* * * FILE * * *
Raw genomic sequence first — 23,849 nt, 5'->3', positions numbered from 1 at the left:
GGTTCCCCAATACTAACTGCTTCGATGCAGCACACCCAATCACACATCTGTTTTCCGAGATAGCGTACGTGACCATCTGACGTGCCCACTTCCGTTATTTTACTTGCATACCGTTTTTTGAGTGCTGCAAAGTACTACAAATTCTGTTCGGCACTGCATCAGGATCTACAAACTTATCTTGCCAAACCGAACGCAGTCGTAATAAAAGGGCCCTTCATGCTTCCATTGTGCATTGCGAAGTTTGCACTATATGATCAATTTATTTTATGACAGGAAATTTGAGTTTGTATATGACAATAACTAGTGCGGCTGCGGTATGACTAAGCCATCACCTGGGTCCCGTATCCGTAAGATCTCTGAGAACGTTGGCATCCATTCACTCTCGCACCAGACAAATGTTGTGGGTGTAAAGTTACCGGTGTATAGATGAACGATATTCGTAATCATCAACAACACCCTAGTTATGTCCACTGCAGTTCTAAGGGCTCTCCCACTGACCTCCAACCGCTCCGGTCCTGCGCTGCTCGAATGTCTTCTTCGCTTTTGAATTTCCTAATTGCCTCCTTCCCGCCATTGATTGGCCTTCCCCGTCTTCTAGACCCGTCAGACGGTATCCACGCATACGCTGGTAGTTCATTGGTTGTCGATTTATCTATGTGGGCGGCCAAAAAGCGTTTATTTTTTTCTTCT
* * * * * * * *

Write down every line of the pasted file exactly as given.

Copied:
Raw genomic sequence first — 23,849 nt, 5'->3', positions numbered from 1 at the left:
GGTTCCCCAATACTAACTGCTTCGATGCAGCACACCCAATCACACATCTGTTTTCCGAGATAGCGTACGTGACCATCTGACGTGCCCACTTCCGTTATTTTACTTGCATACCGTTTTTTGAGTGCTGCAAAGTACTACAAATTCTGTTCGGCACTGCATCAGGATCTACAAACTTATCTTGCCAAACCGAACGCAGTCGTAATAAAAGGGCCCTTCATGCTTCCATTGTGCATTGCGAAGTTTGCACTATATGATCAATTTATTTTATGACAGGAAATTTGAGTTTGTATATGACAATAACTAGTGCGGCTGCGGTATGACTAAGCCATCACCTGGGTCCCGTATCCGTAAGATCTCTGAGAACGTTGGCATCCATTCACTCTCGCACCAGACAAATGTTGTGGGTGTAAAGTTACCGGTGTATAGATGAACGATATTCGTAATCATCAACAACACCCTAGTTATGTCCACTGCAGTTCTAAGGGCTCTCCCACTGACCTCCAACCGCTCCGGTCCTGCGCTGCTCGAATGTCTTCTTCGCTTTTGAATTTCCTAATTGCCTCCTTCCCGCCATTGATTGGCCTTCCCCGTCTTCTAGACCCGTCAGACGGTATCCACGCATACGCTGGTAGTTCATTGGTTGTCGATTTATCTATGTGGGCGGCCAAAAAGCGTTTATTTTTTTCTTCT